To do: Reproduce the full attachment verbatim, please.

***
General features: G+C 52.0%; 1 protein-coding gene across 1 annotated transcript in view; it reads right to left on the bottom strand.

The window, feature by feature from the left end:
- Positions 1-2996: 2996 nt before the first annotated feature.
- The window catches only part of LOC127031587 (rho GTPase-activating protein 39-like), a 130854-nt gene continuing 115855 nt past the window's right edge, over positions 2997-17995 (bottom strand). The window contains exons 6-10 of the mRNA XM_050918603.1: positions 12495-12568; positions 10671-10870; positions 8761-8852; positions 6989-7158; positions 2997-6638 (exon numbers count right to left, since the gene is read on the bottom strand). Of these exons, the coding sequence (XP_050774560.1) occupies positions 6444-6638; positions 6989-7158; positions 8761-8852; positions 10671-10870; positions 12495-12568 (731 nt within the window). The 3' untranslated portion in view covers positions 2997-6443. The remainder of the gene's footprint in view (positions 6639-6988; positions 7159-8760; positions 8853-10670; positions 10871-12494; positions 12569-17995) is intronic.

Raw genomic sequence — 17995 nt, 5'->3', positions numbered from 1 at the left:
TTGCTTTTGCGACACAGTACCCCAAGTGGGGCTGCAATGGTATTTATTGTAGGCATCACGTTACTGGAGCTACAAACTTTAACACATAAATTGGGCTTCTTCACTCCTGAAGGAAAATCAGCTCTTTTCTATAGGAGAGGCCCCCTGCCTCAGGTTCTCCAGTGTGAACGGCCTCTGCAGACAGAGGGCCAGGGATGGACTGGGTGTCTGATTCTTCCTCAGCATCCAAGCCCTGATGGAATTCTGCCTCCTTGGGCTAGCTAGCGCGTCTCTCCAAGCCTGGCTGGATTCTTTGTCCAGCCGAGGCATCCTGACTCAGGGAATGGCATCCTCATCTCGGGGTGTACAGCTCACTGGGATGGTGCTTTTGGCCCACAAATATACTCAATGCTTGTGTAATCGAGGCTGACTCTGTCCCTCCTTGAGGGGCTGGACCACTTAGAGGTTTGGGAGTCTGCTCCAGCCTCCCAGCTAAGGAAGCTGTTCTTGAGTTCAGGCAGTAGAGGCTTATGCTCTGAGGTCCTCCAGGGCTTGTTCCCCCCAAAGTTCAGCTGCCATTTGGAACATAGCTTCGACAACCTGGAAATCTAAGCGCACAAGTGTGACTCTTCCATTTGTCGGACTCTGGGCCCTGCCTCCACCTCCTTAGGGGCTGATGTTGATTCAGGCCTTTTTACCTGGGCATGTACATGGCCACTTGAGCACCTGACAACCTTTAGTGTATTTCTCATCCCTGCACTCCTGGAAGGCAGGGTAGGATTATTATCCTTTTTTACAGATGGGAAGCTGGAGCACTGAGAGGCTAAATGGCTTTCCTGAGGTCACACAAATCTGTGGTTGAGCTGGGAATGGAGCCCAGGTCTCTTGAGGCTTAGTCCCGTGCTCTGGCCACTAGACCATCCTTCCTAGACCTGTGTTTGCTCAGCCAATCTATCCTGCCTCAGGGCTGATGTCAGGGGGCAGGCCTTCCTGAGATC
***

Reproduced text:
General features: G+C 52.0%; 1 protein-coding gene across 1 annotated transcript in view; it reads right to left on the bottom strand.

The window, feature by feature from the left end:
- Positions 1-2996: 2996 nt before the first annotated feature.
- The window catches only part of LOC127031587 (rho GTPase-activating protein 39-like), a 130854-nt gene continuing 115855 nt past the window's right edge, over positions 2997-17995 (bottom strand). The window contains exons 6-10 of the mRNA XM_050918603.1: positions 12495-12568; positions 10671-10870; positions 8761-8852; positions 6989-7158; positions 2997-6638 (exon numbers count right to left, since the gene is read on the bottom strand). Of these exons, the coding sequence (XP_050774560.1) occupies positions 6444-6638; positions 6989-7158; positions 8761-8852; positions 10671-10870; positions 12495-12568 (731 nt within the window). The 3' untranslated portion in view covers positions 2997-6443. The remainder of the gene's footprint in view (positions 6639-6988; positions 7159-8760; positions 8853-10670; positions 10871-12494; positions 12569-17995) is intronic.

Raw genomic sequence — 17995 nt, 5'->3', positions numbered from 1 at the left:
TTGCTTTTGCGACACAGTACCCCAAGTGGGGCTGCAATGGTATTTATTGTAGGCATCACGTTACTGGAGCTACAAACTTTAACACATAAATTGGGCTTCTTCACTCCTGAAGGAAAATCAGCTCTTTTCTATAGGAGAGGCCCCCTGCCTCAGGTTCTCCAGTGTGAACGGCCTCTGCAGACAGAGGGCCAGGGATGGACTGGGTGTCTGATTCTTCCTCAGCATCCAAGCCCTGATGGAATTCTGCCTCCTTGGGCTAGCTAGCGCGTCTCTCCAAGCCTGGCTGGATTCTTTGTCCAGCCGAGGCATCCTGACTCAGGGAATGGCATCCTCATCTCGGGGTGTACAGCTCACTGGGATGGTGCTTTTGGCCCACAAATATACTCAATGCTTGTGTAATCGAGGCTGACTCTGTCCCTCCTTGAGGGGCTGGACCACTTAGAGGTTTGGGAGTCTGCTCCAGCCTCCCAGCTAAGGAAGCTGTTCTTGAGTTCAGGCAGTAGAGGCTTATGCTCTGAGGTCCTCCAGGGCTTGTTCCCCCCAAAGTTCAGCTGCCATTTGGAACATAGCTTCGACAACCTGGAAATCTAAGCGCACAAGTGTGACTCTTCCATTTGTCGGACTCTGGGCCCTGCCTCCACCTCCTTAGGGGCTGATGTTGATTCAGGCCTTTTTACCTGGGCATGTACATGGCCACTTGAGCACCTGACAACCTTTAGTGTATTTCTCATCCCTGCACTCCTGGAAGGCAGGGTAGGATTATTATCCTTTTTTACAGATGGGAAGCTGGAGCACTGAGAGGCTAAATGGCTTTCCTGAGGTCACACAAATCTGTGGTTGAGCTGGGAATGGAGCCCAGGTCTCTTGAGGCTTAGTCCCGTGCTCTGGCCACTAGACCATCCTTCCTAGACCTGTGTTTGCTCAGCCAATCTATCCTGCCTCAGGGCTGATGTCAGGGGGCAGGCCTTCCTGAGATC